As America’s population ages, more families will be faced with rising health care needs. As we reported in November, nearly 79 percent of adults who need long-term care live at home or in community settings, not in an institution. And in January, Medicare started paying primary care doctors a monthly fee to better coordinate care for the most vulnerable seniors — those with multiple chronic illnesses — even if they don’t have a face-to-face exam. The goal is to help patients stay healthier between doctor visits, and avoid pricey hospitals and nursing homes.


Posted by editor on Mon, 19 Dec 2016 08:12 | Permalink

How to create a safe ‘Aging-in-Place’ home

My husband and I are thinking about making some modifications to our home so we can remain living there for as long as possible. Can you recommend some good resources that can help us with aging in place ideas?


Posted by editor on Mon, 19 Dec 2016 08:12 | Permalink

The Future of Aging

Imagine a day in the not-too-distant future. You’re in your late 40s, and it’s time for a special doctor’s visit. The physician reviews your lifestyle, sleep habits and health history and orders some blood work to compare certain biomarkers with baseline measures taken when you were in your 20s. Then she gives you a personalized prescription for change that includes a diet that mimics the effects of fasting and a drug that helps your cells clear out malfunctioning proteins. The goal? To make you age more slowly and lengthen your “healthspan.”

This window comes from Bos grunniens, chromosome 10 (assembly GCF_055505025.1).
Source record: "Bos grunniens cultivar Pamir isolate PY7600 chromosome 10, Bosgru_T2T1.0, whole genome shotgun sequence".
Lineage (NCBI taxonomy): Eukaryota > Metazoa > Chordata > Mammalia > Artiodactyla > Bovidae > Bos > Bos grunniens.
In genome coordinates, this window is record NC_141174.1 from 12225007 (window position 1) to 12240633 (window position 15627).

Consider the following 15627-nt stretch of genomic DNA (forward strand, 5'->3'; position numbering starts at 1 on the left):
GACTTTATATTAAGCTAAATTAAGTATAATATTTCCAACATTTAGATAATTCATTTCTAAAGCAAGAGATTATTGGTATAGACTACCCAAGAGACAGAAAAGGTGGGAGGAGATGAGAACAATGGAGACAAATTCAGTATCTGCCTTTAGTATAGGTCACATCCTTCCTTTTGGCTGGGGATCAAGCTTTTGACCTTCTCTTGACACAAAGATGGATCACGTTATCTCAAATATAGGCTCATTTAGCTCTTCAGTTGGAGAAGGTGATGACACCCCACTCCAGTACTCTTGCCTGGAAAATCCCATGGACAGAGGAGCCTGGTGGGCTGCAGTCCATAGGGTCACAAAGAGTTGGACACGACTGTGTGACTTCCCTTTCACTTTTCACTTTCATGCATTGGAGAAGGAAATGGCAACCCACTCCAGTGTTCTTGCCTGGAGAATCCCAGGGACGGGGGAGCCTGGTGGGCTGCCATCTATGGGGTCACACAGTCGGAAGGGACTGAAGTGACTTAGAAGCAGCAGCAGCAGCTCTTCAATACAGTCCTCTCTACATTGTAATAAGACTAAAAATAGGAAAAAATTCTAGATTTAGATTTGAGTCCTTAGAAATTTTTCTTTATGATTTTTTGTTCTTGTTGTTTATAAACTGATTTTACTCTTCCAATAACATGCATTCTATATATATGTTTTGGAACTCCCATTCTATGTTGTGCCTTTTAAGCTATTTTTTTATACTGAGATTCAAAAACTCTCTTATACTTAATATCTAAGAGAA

Posted by editor on Mon, 19 Dec 2016 08:12 | Permalink

Superaging: why some 80 year olds have the memory capacity of 20 year olds

If you're unfamiliar with the term "superaging," you are likely to begin hearing more about it in the coming years as scientists and researchers delve into the phenomenon.

For most of us, living our twilight years will be characterized by gray hair, wrinkles, and declining memories, the latter even if dementia or Alzheimer's disease don't bring it on faster. However, researchers have discovered there are a select few aged individuals whose memories appear to remain as solid and reliable as people decades younger, Bennett A. McIntosh writes on Medium. Scientists are calling them superagers.


Posted by editor on Mon, 19 Dec 2016 08:12 | Permalink

Homeowners Get Ready to ‘Age in Place’

Baby boomers spend on improvements that will allow them to stay in their houses longer

Bill and Betsy Owens recall the growing concerns they had about their house—built in 1876—in Powell, Ohio. They loved the 12-foot ceilings, the circular stairway and the formal parlor. But when the couple thought about the future, the home’s steep steps and narrow doorways meant “it wasn’t very livable,” says Mr. Owens, age 57.

So, three years ago, the Owens built an addition. Now there are no steps from the driveway into their new kitchen and great room. A control pad with smart technology turns lights on and off, and three-foot-wide doorways offer easy access for a grandchild in a stroller or, if the Owens should need it, a walker or wheelchair.


Posted by editor on Mon, 19 Dec 2016 08:12 | Permalink